56 Matt. vii. 8.

57 Scripturae.

58 John ii. 7-9.

59 John xiv. 1.

60 Matt. viii. 8, 9.

61 Meruit..

62 cf. Retract. b. i. c. 14. 5. "In another place, where I had made mention of the miracles, which our Lord Jesus did, while He was here in the Flesh, I added, saying, `Why, say you, do not those things take place now? 0' and I answered, `Because they would not move unless they were wonderful, and if they were usual they would not be wonderful. 0' But this I said because not so great miracles, nor all take place now, not because there are none wrought even now."

63 Quotidiana, i. e. each day till evening.

64 He clearly means the Apostolic office and presidency in general. For illustration, see St. Cyprian on the Unity of the Church, §. 3 and 4. vid. Oxf. Tr. p. 134, and note.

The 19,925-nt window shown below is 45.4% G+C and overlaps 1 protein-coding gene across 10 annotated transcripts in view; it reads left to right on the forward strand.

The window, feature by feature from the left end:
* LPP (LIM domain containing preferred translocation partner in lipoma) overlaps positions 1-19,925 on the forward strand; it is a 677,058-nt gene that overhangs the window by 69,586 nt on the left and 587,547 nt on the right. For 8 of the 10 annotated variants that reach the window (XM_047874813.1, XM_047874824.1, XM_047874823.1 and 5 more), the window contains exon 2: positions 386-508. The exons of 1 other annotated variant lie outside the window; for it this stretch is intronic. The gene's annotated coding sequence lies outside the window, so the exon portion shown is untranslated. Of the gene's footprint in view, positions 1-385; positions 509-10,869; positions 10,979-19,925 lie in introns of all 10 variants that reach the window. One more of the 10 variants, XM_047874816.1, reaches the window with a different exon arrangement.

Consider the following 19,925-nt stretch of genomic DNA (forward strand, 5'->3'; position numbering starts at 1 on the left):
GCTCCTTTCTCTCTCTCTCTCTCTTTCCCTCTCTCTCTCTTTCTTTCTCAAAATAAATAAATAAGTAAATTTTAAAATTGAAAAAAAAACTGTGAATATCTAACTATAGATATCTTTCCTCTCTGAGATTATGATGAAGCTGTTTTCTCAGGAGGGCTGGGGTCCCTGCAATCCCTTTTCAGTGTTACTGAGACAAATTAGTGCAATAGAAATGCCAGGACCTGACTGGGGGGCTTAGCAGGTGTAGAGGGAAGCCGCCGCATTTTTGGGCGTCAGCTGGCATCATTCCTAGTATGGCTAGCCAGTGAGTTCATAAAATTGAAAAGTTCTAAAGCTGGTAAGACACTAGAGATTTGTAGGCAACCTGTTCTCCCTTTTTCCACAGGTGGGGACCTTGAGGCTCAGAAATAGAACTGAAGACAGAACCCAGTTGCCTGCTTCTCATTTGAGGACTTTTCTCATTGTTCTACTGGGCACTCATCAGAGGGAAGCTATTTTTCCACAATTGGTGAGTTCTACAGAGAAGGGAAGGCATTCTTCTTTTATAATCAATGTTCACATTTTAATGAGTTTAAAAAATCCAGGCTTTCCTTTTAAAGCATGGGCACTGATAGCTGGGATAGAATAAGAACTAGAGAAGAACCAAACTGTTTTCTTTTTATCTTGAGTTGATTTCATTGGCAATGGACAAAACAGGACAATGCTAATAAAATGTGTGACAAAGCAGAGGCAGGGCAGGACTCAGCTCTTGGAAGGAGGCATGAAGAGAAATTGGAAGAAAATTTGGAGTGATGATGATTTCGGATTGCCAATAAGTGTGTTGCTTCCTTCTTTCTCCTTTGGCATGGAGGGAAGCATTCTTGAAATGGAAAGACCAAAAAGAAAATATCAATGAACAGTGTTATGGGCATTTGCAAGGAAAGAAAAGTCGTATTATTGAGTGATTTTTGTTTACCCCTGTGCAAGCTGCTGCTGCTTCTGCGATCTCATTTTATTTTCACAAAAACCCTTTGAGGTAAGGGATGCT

65 The plural "successiones." Compare Con. Faustus, b. xiii. § 13, xxxii. § 19, xxxiii. § 6, 9.

66 Primas..

67 al. strength..

68 Sacramentorum..

69 cf. Retr. b. i. ch. 14. 6. "But in the end of the book I say, `But since this discourse of ours, &c. 0' This I did not say in such sort as though I had not hitherto written anything against the Manichaeans, or had not committed to writing anything at all about Catholic doctrine, when so many volumes before published were witnesses that I had not been silent on either subject; but in this book written to him I had not yet begun to refute the Manichaeans, and had not yet attacked those follies, nor had I as yet opened anything great concerning the Catholic Church itself; because I hoped that after that beginning made, I should write to that same person what I had not yet here written."